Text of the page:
What you should know about outdoor fires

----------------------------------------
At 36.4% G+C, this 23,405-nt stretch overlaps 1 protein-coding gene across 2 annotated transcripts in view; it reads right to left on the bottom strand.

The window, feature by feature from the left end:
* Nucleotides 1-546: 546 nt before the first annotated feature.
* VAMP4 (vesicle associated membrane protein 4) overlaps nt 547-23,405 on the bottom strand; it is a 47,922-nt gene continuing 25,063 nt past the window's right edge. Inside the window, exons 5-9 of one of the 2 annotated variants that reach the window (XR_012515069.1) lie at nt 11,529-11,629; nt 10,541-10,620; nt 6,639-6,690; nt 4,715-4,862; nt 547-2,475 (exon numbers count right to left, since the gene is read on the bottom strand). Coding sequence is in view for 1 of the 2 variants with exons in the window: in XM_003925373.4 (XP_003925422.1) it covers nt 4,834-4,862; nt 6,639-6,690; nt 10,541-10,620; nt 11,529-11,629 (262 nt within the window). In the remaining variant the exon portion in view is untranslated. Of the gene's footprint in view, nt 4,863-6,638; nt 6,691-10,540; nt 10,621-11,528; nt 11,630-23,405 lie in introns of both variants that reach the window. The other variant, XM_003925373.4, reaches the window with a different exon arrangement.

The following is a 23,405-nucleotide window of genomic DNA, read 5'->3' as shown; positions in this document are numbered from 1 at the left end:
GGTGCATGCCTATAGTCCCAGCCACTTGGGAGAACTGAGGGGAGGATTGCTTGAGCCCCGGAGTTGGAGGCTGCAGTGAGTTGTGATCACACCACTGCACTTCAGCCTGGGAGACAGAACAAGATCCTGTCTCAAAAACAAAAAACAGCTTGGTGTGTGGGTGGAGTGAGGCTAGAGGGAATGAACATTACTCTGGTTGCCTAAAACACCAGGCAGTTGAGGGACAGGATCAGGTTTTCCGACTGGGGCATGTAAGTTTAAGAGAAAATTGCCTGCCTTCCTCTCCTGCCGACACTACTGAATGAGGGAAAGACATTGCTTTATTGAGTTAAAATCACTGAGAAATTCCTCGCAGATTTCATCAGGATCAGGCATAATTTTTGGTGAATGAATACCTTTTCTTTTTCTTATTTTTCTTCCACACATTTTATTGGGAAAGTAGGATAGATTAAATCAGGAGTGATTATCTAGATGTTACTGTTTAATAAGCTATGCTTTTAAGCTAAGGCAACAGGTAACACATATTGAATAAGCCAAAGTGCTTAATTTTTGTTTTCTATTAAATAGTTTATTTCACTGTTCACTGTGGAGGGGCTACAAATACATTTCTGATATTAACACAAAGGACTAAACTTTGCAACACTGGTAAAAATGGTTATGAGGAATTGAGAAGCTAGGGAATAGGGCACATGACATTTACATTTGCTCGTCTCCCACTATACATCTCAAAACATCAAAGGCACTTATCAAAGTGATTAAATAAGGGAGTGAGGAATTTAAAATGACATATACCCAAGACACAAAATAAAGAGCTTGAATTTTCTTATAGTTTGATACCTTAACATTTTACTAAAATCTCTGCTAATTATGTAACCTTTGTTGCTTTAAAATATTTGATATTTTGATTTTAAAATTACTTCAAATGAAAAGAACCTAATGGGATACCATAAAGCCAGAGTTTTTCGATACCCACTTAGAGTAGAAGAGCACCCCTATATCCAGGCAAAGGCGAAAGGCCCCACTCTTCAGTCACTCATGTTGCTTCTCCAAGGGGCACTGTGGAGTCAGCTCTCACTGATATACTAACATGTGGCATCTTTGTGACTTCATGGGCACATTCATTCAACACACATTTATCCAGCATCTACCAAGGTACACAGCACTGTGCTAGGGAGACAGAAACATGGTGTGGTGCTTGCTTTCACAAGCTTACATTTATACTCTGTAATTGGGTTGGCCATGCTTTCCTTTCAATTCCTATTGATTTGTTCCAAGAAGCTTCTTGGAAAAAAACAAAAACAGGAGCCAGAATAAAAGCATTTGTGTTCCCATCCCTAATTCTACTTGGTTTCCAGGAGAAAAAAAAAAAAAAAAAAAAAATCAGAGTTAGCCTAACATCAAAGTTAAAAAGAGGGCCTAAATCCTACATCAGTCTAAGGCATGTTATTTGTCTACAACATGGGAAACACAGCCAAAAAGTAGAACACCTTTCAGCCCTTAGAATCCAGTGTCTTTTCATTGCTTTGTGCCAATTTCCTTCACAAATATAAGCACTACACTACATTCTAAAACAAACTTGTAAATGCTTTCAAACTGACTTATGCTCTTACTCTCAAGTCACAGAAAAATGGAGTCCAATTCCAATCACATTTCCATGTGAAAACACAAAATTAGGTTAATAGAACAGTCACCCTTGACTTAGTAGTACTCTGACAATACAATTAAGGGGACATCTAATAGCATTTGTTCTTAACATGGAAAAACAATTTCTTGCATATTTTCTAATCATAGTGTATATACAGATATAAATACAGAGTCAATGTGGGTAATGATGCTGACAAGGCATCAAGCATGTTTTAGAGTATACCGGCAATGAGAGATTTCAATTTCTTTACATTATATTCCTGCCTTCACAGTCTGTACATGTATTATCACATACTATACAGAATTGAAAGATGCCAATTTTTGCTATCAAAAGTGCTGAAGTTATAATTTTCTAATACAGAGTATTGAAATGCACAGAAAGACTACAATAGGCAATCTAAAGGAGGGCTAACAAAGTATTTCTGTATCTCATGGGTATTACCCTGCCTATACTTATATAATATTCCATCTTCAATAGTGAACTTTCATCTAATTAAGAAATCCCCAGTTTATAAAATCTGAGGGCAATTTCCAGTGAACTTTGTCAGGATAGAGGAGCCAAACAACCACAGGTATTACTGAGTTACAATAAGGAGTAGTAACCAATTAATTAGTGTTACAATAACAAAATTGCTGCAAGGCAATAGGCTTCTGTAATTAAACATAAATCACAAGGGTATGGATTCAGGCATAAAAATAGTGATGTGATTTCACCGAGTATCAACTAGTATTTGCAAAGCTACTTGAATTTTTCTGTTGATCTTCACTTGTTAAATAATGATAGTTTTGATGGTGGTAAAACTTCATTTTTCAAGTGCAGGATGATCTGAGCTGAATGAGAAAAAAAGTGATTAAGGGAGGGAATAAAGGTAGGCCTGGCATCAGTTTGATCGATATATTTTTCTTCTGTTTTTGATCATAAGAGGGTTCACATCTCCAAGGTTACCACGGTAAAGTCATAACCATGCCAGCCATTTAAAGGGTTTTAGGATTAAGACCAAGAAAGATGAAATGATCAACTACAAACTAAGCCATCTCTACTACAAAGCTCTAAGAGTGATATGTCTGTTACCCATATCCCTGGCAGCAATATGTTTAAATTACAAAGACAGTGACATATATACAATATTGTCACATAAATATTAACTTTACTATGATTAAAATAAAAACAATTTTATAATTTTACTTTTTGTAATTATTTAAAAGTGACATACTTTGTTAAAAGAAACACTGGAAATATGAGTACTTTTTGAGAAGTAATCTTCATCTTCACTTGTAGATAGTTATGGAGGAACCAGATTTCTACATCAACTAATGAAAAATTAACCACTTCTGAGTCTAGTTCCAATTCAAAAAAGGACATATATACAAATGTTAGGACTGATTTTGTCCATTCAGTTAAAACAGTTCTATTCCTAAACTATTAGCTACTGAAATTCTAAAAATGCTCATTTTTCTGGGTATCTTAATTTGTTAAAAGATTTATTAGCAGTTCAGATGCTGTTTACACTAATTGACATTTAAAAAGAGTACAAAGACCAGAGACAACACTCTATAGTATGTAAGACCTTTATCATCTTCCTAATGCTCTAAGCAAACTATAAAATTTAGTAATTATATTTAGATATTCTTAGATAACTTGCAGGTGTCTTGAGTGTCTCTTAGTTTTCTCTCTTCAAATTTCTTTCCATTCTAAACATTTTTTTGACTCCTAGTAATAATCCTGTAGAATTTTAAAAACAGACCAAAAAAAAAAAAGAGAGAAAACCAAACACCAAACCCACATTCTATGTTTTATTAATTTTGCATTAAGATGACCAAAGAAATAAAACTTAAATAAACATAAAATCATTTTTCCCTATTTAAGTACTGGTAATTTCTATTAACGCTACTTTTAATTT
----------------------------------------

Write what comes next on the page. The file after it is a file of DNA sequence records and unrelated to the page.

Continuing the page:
first_imgLast week we celebrated Fire Prevention Week under the theme: “Save lives, protect property, strive towards a greener environment”. This theme is very timely since the Environmental Protection Agency (EPA) has been receiving numerous complaints related to emission from open burning of garbage. This week we will examine the implications of burning and how you can curb that habit.You don’t have to be a scientist to observe that burning of waste is an environmentally poor waste management option. It is dangerous to public health and the environment.Waste commonly burned at or nearby homes and business premises, may include paper, cardboard, textiles, plastics, household and industrial chemicals, food, containers, packaging materials, cans and bottles and yard clippings.Burning releasestoxic chemicalsBurning such waste can result in the release of highly toxic pollutants into your home or environment.  Pollutants include particulate matter, nitric oxides, dioxins and many other dangerous chemicals. Some particulate emissions that are commonly found in smoke are small enough to enter the respiratory system and can have immediate and long-term health effects such as asthma, emphysema and other respiratory illnesses; other effects of pollutants include nervous system, kidney, or liver damage, and reproductive or developmental disorders.The danger of open fires* Open fires are especially dangerous near populated areas, highways, airports, healthcare facilities and other smoke-sensitive areas. Children, older people and persons with heart problems and respiratory ailments like asthma are sensitive to these pollutants.* Burning also threatens natural resources such as soil, water, air, wildlife, and natural habitats and can destroy soil nutrients and reduce fertility. Water run-off after burning may carry contaminants into nearby drains, trenches, or streams, reducing water quality.* Fires also contribute to climate change when carbon dioxide is released as vegetation burns.To dispose of waste by incineration requires an Environmental Permit.  The Environmental Protection Agency encourages citizens to desist from the unauthorised burning of waste. Contact your local authority about safe and proper waste disposal methods. Be vigilant and exercise caution when around open fires.If there are no garbage collection systems in your area, start with what you can do:o Refuse excess packages which means reduction of waste,o Reduce the waste you produce by planning well and shopping smart,o Reuse items as far as possible to prolong its shelf life,o Recycle organic waste by composting them, ando Bury the waste which are not biodegradable.The EPA has the Air Quality Regulations which seeks to control the amount of air pollutants emitted into the atmosphere. Protect yourself and those around you; dispose of your waste properly.You can share your ideas and questions by sending letters to: “Our Earth, Our Environment”, C/O ECEA Programme, Environmental Protection Agency, Ganges Street, Sophia, GEORGETOWN, or email us at: [email protected] or follow us on Facebook and Instagram.last_img read more